Functional Programming in Java

October 23, 2020

In this article, we will go over functional programming in Java. This article assumes that you have foundational knowledge up to Java 7. All the features addressed below were introduced from Java 8.

Introduction

What is Functional Programming

It’s essential to have a solid understanding of functional programming and its advantages. Functional Programming is a programming paradigm centered on the structure and use of functions. Simultaneously, it emphasizes ensuring the code is safe to use anywhere.

It does this by creating pure functions, i.e., functions that don’t cause any global side effects or have consistent outputs for the same input. Additionally, it uses immutable data structures to avoid changes that cause side effects.

This programming paradigm also has the concept of using functions as objects. Consequently, this allows us to have functions that accept other functions or higher-order functions. In some cases, the use of these functions helps us to condense our code, as seen later. This article will focus on this aspect as it is the least intuitive concept.

Functional programming can have huge advantages in some cases. One such case is in a multi-threaded environment. Because of the emphasis on avoiding global side effects, our operations become isolated. This isolation makes conflicts between threads impossible.

Another advantage of functional programming is the convenience it provides when manipulating data. This is especially important in a world where data is plentiful and critical for society.

It is worth noting that Java technically does not have functions. This is because functions are not linked to any class or object. Being strictly object-oriented, Java does not have a feature to create a function outside of a class block.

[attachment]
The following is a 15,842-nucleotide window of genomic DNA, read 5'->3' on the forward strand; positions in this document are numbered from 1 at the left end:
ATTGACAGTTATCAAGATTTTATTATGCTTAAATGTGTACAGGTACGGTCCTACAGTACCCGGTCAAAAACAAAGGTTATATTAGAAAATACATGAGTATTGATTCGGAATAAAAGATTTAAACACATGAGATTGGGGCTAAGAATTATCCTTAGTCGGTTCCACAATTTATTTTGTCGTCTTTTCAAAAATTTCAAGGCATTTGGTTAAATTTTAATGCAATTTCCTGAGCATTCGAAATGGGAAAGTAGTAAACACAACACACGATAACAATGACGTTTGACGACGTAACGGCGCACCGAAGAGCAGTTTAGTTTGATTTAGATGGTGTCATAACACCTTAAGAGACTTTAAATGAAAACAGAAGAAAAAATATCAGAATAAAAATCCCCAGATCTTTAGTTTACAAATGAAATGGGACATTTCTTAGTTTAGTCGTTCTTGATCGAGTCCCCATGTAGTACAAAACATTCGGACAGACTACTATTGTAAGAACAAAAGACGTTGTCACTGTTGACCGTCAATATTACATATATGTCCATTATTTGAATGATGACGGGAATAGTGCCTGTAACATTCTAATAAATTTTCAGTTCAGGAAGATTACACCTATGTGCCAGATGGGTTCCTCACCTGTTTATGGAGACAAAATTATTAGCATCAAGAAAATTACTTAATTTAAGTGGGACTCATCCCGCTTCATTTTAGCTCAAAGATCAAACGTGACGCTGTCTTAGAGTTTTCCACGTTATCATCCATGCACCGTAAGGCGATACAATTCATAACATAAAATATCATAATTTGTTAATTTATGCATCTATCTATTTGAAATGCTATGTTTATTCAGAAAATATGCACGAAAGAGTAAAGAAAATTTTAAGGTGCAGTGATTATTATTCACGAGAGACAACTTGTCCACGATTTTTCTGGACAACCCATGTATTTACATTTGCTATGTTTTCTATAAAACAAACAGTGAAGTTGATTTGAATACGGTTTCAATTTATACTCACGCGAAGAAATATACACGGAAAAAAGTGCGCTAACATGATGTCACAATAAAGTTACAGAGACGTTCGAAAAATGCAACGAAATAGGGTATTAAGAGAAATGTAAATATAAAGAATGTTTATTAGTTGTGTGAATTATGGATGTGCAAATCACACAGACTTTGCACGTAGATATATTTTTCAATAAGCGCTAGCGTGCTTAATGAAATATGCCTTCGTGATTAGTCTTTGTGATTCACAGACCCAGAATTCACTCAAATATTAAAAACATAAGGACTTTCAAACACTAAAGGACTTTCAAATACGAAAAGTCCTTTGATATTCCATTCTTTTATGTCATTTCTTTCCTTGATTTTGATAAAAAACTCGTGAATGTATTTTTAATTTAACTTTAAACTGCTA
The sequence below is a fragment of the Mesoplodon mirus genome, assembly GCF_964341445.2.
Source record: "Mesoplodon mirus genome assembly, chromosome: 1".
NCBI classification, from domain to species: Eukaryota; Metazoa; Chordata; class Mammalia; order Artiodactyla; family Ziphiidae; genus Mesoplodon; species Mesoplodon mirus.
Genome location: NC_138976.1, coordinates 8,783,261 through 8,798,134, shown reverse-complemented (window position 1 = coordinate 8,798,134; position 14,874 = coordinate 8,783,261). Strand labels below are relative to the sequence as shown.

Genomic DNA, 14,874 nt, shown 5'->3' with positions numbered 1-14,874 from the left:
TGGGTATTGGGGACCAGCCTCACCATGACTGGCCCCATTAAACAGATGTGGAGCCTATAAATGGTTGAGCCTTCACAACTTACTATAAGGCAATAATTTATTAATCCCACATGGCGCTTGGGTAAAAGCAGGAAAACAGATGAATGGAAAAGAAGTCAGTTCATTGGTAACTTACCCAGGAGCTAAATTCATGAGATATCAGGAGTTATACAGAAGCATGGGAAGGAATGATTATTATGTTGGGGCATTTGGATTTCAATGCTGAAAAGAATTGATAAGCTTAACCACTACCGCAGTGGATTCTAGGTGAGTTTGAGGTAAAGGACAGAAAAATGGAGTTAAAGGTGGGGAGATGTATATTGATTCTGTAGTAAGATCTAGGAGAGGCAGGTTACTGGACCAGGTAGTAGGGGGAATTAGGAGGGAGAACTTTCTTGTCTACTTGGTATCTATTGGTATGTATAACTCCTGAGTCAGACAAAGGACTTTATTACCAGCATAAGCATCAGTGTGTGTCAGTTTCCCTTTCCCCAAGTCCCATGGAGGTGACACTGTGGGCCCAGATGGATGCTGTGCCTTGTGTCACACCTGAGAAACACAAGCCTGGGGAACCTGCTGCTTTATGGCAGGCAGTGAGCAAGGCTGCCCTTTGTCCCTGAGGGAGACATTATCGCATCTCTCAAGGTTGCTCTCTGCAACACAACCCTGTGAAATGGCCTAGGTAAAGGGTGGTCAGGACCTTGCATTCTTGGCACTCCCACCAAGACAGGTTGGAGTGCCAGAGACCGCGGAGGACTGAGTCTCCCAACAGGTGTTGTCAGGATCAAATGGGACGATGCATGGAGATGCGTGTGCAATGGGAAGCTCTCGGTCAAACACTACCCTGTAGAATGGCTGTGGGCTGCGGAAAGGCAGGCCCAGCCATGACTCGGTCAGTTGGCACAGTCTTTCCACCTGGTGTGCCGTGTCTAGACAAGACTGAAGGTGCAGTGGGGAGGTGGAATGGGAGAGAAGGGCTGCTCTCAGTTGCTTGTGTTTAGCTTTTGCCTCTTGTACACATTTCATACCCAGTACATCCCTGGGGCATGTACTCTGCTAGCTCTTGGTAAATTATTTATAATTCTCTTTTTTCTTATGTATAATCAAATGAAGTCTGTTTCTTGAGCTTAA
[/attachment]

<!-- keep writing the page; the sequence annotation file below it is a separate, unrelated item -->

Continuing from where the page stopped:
Instead, Java has methods, which are identical to functions but associated with a class or object. This distinction is not very significant for this guide, and we may use the terms “function” and “method” interchangeably.

An Overview of Java’s Support for Functional Programming

Java was never initially developed to support functional programming. The one thing lacking was a way to use functions as objects, and subsequently, create higher-order functions. Java 8, however, provided the tools necessary to use these features and improve on the other aspects of functional programming. These tools include UnmodifiableCollections, lambda expressions, streams, and method reference.

Unmodifiable Collections

Ordinary Collections such as Lists are mutable by nature. Thus if one is not careful, it is easy to make an unwanted modification. There are many static methods in the Collections class to create Collections that we cannot change. These methods take the naming convention of Unmodifiable Collection type. As an argument, they accept the Collection object you wish to make unchangeable.

As an example: